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This is a proposal that has continued to spark debate in Nigeria. On May 11, the governors of seventeen states in the south of the country adopted a resolution to prohibit transhumance and free grazing on their lands. A shock announcement aimed at curbing the violence between herders and farmers which has claimed thousands of lives in Nigeria in recent years.
Gathered in the city of Asaba, the capital of the delta state (south), the governors considered that “The incursions of armed herders, criminals and bandits” in the south of the country represented “Such a challenge for security, that citizens are unable to live their lives normally or to engage in agricultural activities, which threatens food security and security in general”.
For centuries, semi-nomadic Fulani herders from the north have led their herds during the dry season in search of water and pasture. But climate change and increasingly prolonged droughts have pushed them in recent years to descend further south, to the agricultural heart of the country, and to stay there longer.
At the same time, for lack of modern agriculture, “The way to cultivate the land in Nigeria requires very large spaces, not very productive”, says analyst Ikemesit Effiong of Lagos-based security consulting firm SBM Intelligence. Breeders and farmers therefore find themselves in competition for access to land, in an already difficult economic context for the most populous country in Africa.
Community tensions exacerbated
For five years, these conflicts have taken a dramatic turn with outbreaks of violence killing more people in some years than Boko Haram. Thus, on Saturday May 22, Fulani herders were accused of having killed nine people in Tse-Ancha, in the state of Benue (center-east). The day before, the lifeless bodies of seven farmers who lived in a camp for displaced people in the region had been buried after another attack also attributed to shepherds.
On April 24, nineteen members of the same family of Fulani herders – including six children – were shot at point blank range in the state of Anambra (south-east). Their lifeless bodies were then severely mutilated, their cattle killed and their homes ransacked by assailants suspected by the Nigerian authorities of being members of the Biafran independence movement (Indigenous Peoples of Biafra, IPOB), active in the region.
Rivalries between farmers and herders exacerbate community tensions. In February, a simple dispute between a Yoruba shoemaker – a majority community in the southwestern regions – and a Fulani handler led to the sacking of a market near the city of Ibadan and several days of clashes between members of the two ethnicities.
“Today, the discourse on security in the south revolves around ethnic lines”, confirms Idayat Hassan, who heads the Center for Democracy and Development, a think tank based in Abuja, the Nigerian federal capital. A rhetoric which is doubled by some of ” calls for self-determination, even secession ”.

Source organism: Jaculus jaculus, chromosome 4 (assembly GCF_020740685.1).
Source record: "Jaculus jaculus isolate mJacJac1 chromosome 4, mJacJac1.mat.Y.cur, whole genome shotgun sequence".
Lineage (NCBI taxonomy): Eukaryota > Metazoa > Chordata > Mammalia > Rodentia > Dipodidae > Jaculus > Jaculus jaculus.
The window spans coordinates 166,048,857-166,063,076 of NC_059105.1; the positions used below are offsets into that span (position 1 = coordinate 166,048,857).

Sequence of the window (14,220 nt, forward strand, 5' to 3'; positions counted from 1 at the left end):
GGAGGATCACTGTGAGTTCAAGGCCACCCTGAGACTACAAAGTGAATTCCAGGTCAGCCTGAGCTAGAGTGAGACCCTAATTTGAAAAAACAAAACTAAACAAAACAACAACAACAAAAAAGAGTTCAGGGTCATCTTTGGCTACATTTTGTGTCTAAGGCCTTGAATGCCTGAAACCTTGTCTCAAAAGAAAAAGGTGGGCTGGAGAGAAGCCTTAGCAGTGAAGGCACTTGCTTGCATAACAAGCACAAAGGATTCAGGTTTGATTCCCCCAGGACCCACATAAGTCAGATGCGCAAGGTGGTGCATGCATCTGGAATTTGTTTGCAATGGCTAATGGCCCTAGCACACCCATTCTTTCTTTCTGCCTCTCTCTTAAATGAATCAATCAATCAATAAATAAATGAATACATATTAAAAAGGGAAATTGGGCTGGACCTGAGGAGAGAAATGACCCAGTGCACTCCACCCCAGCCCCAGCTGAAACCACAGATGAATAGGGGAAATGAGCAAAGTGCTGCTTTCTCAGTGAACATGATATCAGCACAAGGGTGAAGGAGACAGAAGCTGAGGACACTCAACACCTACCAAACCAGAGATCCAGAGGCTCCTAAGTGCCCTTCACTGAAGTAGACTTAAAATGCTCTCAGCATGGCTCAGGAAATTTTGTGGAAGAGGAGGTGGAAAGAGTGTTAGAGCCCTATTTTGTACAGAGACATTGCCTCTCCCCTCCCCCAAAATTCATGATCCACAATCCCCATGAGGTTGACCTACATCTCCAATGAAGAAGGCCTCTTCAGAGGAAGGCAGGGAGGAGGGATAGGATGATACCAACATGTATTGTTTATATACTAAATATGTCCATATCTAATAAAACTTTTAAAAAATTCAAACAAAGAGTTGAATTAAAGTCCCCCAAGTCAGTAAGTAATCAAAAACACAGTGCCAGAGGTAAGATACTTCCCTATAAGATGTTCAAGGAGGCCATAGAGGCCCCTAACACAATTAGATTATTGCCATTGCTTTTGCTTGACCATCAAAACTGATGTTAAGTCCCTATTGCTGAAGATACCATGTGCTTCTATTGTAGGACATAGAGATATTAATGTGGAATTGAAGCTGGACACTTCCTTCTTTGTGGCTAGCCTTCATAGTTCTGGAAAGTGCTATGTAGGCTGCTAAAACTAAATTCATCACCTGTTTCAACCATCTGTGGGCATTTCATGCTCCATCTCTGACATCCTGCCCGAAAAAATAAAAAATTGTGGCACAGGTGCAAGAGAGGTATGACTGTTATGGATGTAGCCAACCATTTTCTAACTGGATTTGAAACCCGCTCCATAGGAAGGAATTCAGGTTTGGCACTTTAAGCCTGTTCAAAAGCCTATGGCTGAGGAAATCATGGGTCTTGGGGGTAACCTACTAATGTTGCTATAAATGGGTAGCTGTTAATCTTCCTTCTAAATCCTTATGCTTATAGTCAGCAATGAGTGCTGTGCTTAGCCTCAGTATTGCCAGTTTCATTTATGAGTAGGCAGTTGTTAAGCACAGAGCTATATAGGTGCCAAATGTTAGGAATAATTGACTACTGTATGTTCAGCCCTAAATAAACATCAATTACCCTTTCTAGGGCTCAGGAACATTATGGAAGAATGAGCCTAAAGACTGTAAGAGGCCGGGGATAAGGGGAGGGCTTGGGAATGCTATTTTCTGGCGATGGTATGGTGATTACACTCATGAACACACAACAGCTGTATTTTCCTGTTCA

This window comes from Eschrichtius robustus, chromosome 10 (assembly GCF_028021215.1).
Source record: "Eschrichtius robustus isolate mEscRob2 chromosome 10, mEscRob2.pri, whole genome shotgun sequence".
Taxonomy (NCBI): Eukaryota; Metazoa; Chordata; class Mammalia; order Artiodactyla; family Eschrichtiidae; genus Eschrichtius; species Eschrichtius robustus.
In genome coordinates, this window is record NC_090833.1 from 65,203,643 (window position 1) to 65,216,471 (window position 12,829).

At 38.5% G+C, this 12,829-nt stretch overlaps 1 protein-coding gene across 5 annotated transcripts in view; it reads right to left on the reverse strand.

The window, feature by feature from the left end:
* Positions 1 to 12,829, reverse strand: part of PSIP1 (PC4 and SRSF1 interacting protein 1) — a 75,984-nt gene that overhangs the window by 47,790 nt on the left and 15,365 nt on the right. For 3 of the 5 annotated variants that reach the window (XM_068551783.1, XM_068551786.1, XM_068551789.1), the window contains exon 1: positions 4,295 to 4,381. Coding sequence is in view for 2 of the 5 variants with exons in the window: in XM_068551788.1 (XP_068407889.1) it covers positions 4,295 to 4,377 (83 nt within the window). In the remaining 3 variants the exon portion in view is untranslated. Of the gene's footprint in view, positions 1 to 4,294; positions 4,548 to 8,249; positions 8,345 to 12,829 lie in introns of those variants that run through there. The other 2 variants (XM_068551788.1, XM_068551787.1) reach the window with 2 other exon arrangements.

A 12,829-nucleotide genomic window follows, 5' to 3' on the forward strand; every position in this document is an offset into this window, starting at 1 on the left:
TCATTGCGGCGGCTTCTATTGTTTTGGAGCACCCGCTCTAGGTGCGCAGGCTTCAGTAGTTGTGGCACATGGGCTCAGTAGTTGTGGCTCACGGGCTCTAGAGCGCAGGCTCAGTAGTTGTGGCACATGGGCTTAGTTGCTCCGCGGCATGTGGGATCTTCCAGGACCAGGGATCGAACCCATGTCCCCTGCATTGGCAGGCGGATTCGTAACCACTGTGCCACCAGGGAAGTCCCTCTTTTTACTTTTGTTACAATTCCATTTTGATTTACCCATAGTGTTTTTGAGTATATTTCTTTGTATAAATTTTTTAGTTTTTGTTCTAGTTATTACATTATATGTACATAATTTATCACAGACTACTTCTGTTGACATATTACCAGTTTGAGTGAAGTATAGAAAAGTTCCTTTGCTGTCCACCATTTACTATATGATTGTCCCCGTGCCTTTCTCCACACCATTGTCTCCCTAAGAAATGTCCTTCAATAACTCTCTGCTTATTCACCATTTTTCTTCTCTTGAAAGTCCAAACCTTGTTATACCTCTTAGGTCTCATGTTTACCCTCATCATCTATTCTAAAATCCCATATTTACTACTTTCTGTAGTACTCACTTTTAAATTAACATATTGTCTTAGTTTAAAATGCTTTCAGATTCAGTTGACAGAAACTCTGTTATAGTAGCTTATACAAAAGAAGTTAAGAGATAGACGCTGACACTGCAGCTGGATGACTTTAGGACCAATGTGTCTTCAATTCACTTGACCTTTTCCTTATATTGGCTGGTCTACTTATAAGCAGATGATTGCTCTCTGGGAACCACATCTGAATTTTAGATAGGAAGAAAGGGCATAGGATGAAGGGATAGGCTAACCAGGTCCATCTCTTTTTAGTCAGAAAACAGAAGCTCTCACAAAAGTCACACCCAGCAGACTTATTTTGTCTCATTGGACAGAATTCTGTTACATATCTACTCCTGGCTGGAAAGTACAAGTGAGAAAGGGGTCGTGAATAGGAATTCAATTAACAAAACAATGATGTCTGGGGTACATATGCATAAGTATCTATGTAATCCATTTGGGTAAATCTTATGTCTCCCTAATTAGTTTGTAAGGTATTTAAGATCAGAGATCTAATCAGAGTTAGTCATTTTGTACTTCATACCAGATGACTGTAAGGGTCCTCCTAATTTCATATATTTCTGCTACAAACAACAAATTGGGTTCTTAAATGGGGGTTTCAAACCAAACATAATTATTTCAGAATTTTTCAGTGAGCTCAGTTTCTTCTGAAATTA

In the state of Oyo (southwest), activist Sunday “Igboho” Adeyemo thus advocates the advent of a Yoruba nation. This agitator attacks the central power of Abuja – while President Muhammadu Buhari himself comes from a Fulani family in the north of the country – claiming that “The politicians sold the south to the Peuls », Which would henceforth be ” out of control “.
In the south-east of the country, criminal activities are also frequently attributed to pastoralists. The latter constitute a prime target for the Biafran separatist movement and its sulphurous leader, Nnamdi Kanu, who capitalizes on the dissatisfaction of the population in the face of insecurity, by denouncing a « invasion » from the north.
This movement, which was originally intended to be peaceful, has been classified as “Terrorist organization” in 2017 by the Nigerian authorities, anxious to avoid any reminiscence of the bloody civil war of 1967-1970. After an arrest and exile, Nnamdi Kanu finally took a more radical posture, announcing in December 2020 the creation of an armed wing: the Southern Security Network (ESN). Its mission is to defend the Igbo population against Fulani herders.
In January, the Nigerian army intervened in the town of Orlu, located in Imo State (south-east) to try to crush this armed militia. Since then, not a day has gone by without a police station or a public building being ransacked and set on fire by “Thugs” suspected of being members of IPOB. These attacks have also claimed the lives of dozens of police officers, while their numbers are already well below UN recommendations in a country of more than 200 million inhabitants.
Faced with the rise of these discourses advocating self-determination, “The governors must fight for their political survival”, constate Idayat Hassan. “By proposing to ban transhumance and free grazing, they are also trying to respond to the concerns of their constituents”, she believes. The demands made by the governors do not stop there. At their Asaba meeting, they also called for a restructuring of state security agencies. for “Reflect true federalism”.
“The security architecture of Nigeria is far too centralized for such a large country ”, explains analyst Ikemesit Effiong. And “Even if the governors use a questionable argument” by particularly highlighting the conflict between herders and farmers, even as the number of kidnappings and armed attacks explodes in their regions, “What they are asking for is the right thing” according to the analyst. Hoping to shake things up in Abuja, governors are now calling for a national dialogue on these issues.